January 3, 2018 Watain – Trident Wolf Eclipse (Album Review)
As a fighting force in the world of Black and Extreme Metal, Sweden’s own Watain returns in 2018 with their new album Trident Wolf Eclipse. Their sixth overall album, and first since 2013’s The Wild Hunt, Trindent Wolf Eclipse is set for release on Friday, January 5th through Century Media Records. Coming 20 years after the band’s inception, will their long anticipated new piece of work live up to exceptions?
Well, let us put it this way, Trident Wolf Eclipse is sure to spin heads around at first listen. Before examining the record more in-depth, a little background of Watain is in order. As a typically misunderstood genre, Black Metal is often given a bad reputation for Satanism and acts of evil. In Watain’s case, they certainly have had their share of unfair scrutiny from mainstream media sources.
Yet still, Watain does not shy away from pushing the limit of controversy during their live shows. Lead Vocalist/Bassist Erik Danielsson, the band’s primary lyric writer, is known to put on small satanic rituals during their live performances, using animal carcasses. This is while his vocals have an evil, death growl, yet come across clearly understood. Then there is Håkan Jonsson blasting through beats with pure fire and aggression on the drums as Pelle Forsberg delivers a modern Black Metal guitar styling – mixing in Death, Thrash, and even some Classical methods, serving up on a blood dripping platter.
Which brings us to back to Watain’s Trident Wolf Eclipse, an album which showcases a band at the top of their game. Featuring nine songs at an average of four minutes, it is about the perfect duration for a quality Black Metal composition. Starting off with a ferocious tune, “Nuclear Alchemy” spares no evilness before it is off to “Sacred Damnation” with its tormented corruption and off-beating explosion.
Following shortly after, “Furor Diabolicus,” in all its utmost hellish glory, is only triumphed by the standout “A Throne Below.” The latter captures the heart and soul of Watain, that is if they indeed had a soul to capture. It exemplifies that classic Black Metal adventurous riff, combining it with a multitude of blast beats and classic Danielsson’s harshly defined vocals which raging pure dissension into the darkest depths of hell.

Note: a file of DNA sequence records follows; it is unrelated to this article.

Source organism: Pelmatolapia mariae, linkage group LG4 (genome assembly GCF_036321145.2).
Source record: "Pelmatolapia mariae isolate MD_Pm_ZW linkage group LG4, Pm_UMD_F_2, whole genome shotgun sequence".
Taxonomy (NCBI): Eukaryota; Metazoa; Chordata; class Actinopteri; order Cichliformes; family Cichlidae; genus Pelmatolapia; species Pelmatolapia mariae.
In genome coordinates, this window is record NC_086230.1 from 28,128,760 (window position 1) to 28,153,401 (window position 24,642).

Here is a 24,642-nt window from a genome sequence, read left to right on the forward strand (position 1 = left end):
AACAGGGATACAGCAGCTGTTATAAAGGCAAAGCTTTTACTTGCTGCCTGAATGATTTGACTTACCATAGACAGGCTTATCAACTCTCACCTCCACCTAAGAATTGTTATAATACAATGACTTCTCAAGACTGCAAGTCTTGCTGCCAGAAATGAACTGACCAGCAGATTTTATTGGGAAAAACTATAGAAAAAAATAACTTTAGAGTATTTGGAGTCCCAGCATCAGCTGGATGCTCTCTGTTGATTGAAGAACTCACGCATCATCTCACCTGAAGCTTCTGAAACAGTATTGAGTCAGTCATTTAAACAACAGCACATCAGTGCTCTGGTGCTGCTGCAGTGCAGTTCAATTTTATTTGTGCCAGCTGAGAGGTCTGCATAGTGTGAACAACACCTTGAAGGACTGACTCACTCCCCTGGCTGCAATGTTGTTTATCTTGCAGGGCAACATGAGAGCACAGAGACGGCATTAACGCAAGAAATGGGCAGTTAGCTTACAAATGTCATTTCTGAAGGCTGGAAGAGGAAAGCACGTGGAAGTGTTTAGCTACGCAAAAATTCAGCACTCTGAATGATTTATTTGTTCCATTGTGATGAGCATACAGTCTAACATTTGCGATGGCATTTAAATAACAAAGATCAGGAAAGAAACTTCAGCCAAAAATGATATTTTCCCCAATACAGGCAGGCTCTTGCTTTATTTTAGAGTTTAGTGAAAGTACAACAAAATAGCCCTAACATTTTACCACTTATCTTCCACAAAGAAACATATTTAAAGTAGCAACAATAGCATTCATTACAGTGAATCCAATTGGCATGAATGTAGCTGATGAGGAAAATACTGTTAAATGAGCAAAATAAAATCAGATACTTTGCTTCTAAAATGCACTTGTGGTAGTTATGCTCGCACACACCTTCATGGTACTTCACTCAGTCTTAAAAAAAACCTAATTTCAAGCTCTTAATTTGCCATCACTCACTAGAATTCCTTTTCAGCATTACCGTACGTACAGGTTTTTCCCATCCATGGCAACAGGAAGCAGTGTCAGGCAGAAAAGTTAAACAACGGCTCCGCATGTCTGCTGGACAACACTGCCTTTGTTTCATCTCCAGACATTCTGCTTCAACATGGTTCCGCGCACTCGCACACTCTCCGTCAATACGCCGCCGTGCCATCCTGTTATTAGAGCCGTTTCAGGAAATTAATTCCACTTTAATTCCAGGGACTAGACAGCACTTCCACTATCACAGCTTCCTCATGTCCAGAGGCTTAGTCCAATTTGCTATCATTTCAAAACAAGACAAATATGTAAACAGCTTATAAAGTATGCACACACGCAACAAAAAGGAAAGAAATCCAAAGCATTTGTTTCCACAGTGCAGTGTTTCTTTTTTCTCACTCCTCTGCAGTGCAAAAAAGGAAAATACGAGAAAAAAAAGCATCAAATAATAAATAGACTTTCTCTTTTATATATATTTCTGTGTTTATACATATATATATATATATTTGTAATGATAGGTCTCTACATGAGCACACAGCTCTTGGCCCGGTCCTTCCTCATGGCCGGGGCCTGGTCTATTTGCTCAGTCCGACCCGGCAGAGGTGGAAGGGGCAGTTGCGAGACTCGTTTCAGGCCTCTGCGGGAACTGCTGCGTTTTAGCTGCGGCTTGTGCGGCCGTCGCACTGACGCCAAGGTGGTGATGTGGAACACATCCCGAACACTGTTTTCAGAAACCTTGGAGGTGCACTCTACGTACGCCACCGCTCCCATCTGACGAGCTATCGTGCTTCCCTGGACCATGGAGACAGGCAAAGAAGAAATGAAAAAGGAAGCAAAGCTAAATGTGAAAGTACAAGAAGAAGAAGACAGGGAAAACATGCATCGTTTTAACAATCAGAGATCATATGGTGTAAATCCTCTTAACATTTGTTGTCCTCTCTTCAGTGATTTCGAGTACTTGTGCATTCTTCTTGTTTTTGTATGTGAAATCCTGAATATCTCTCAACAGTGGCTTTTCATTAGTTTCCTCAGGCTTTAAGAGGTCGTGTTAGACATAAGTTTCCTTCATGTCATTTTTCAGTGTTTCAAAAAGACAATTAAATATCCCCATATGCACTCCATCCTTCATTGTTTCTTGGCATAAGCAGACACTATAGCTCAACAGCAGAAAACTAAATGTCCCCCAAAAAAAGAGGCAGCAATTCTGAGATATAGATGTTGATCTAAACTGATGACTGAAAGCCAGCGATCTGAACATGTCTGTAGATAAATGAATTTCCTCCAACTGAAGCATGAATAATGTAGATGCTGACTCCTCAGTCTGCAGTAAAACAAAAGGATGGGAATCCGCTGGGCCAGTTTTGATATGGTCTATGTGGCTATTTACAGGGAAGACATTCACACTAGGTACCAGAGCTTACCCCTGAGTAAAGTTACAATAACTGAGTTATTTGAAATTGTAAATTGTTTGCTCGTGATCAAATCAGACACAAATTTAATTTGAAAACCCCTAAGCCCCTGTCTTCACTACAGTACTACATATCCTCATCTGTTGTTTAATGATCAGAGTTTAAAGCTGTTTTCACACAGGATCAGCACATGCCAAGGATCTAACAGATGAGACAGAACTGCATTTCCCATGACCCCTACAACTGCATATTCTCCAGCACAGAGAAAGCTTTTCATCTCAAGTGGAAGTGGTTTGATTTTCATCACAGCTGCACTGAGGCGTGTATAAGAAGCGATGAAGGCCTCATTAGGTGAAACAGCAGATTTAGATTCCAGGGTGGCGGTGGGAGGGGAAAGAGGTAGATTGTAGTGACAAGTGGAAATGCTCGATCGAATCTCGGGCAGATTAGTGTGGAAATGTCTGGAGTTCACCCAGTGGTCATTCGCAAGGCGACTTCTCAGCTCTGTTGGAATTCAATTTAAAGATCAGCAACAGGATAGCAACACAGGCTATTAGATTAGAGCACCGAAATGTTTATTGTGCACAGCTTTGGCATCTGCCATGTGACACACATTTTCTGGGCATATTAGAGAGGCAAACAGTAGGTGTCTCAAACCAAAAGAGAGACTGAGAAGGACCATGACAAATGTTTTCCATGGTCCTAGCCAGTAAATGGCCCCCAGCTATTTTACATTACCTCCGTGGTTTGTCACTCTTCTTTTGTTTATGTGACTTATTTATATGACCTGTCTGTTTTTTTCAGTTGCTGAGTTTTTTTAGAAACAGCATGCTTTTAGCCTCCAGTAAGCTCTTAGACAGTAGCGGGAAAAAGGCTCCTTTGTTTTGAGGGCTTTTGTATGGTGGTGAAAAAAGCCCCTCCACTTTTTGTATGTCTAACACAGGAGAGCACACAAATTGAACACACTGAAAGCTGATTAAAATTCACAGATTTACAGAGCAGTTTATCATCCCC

Further into the journey of the beast, within a slightly more Death Metal defined styling, there is the dominating “Ultra (Pandemoniac)” racing to the ultimate cackling finish. Finally, “The Fire Of Power” begins the end with a more classical rendition of a very clearly recognized Watain style song. This is before disintegrating into “Antikrists Mirakel” with a determined last breath of agony.
While Venom and Bathory among many others may be clear influences in Watain’s method of madness, the definitive notion that separated them from other Black Metal bands is their boldness in this modern age to lead as they please. Additionally, they have a range that covers a broad spectrum yet never strays out of the nest of their own comfort zone. Danielsson’s vocals are not to be undermined and are impossible to mimic with as much villainous grace as he confidently protrudes. He was seemingly into Black Metal with such a natural adjust into its blackest ways.
If that still is not enough to convince the masses that Trident Wolf Eclipse ranks high among Watain’s previous albums, it definitely moves the band forward in the correct direction. It is advised to catch them on their upcoming U.S. tour because it is sure to be full of oddly devilish surprises as well as some of the best modern Black Metal around. Taking on the new age with deadly promise, CrypticRock gives Watain’s Trident Wolf Eclipse 4 out of 5 stars.